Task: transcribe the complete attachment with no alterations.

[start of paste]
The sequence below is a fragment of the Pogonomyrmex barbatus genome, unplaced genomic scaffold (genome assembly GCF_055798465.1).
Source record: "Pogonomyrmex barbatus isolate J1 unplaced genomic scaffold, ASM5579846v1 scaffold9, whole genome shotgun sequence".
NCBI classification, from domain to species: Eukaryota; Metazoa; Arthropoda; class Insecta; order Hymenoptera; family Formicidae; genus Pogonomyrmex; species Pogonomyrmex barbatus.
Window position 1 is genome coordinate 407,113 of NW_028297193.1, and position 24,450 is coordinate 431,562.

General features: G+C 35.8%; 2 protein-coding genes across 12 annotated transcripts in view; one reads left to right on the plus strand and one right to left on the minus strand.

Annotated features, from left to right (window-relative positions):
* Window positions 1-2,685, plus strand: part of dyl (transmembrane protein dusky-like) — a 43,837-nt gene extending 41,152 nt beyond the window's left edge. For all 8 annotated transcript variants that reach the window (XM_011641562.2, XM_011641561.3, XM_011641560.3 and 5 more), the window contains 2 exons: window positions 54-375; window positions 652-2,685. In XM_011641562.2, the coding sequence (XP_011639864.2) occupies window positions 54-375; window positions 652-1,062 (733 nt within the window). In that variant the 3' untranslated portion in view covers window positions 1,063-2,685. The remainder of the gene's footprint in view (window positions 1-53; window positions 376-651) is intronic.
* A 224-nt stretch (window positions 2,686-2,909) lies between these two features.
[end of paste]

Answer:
The sequence below is a fragment of the Pogonomyrmex barbatus genome, unplaced genomic scaffold (genome assembly GCF_055798465.1).
Source record: "Pogonomyrmex barbatus isolate J1 unplaced genomic scaffold, ASM5579846v1 scaffold9, whole genome shotgun sequence".
NCBI classification, from domain to species: Eukaryota; Metazoa; Arthropoda; class Insecta; order Hymenoptera; family Formicidae; genus Pogonomyrmex; species Pogonomyrmex barbatus.
Window position 1 is genome coordinate 407,113 of NW_028297193.1, and position 24,450 is coordinate 431,562.

General features: G+C 35.8%; 2 protein-coding genes across 12 annotated transcripts in view; one reads left to right on the plus strand and one right to left on the minus strand.

Annotated features, from left to right (window-relative positions):
* Window positions 1-2,685, plus strand: part of dyl (transmembrane protein dusky-like) — a 43,837-nt gene extending 41,152 nt beyond the window's left edge. For all 8 annotated transcript variants that reach the window (XM_011641562.2, XM_011641561.3, XM_011641560.3 and 5 more), the window contains 2 exons: window positions 54-375; window positions 652-2,685. In XM_011641562.2, the coding sequence (XP_011639864.2) occupies window positions 54-375; window positions 652-1,062 (733 nt within the window). In that variant the 3' untranslated portion in view covers window positions 1,063-2,685. The remainder of the gene's footprint in view (window positions 1-53; window positions 376-651) is intronic.
* A 224-nt stretch (window positions 2,686-2,909) lies between these two features.